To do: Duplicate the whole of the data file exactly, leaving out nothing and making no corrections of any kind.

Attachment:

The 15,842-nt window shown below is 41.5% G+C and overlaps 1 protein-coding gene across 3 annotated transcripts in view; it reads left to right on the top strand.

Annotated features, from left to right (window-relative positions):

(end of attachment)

The 15,842-nt window shown below is 41.5% G+C and overlaps 1 protein-coding gene across 3 annotated transcripts in view; it reads left to right on the top strand.

Annotated features, from left to right (window-relative positions):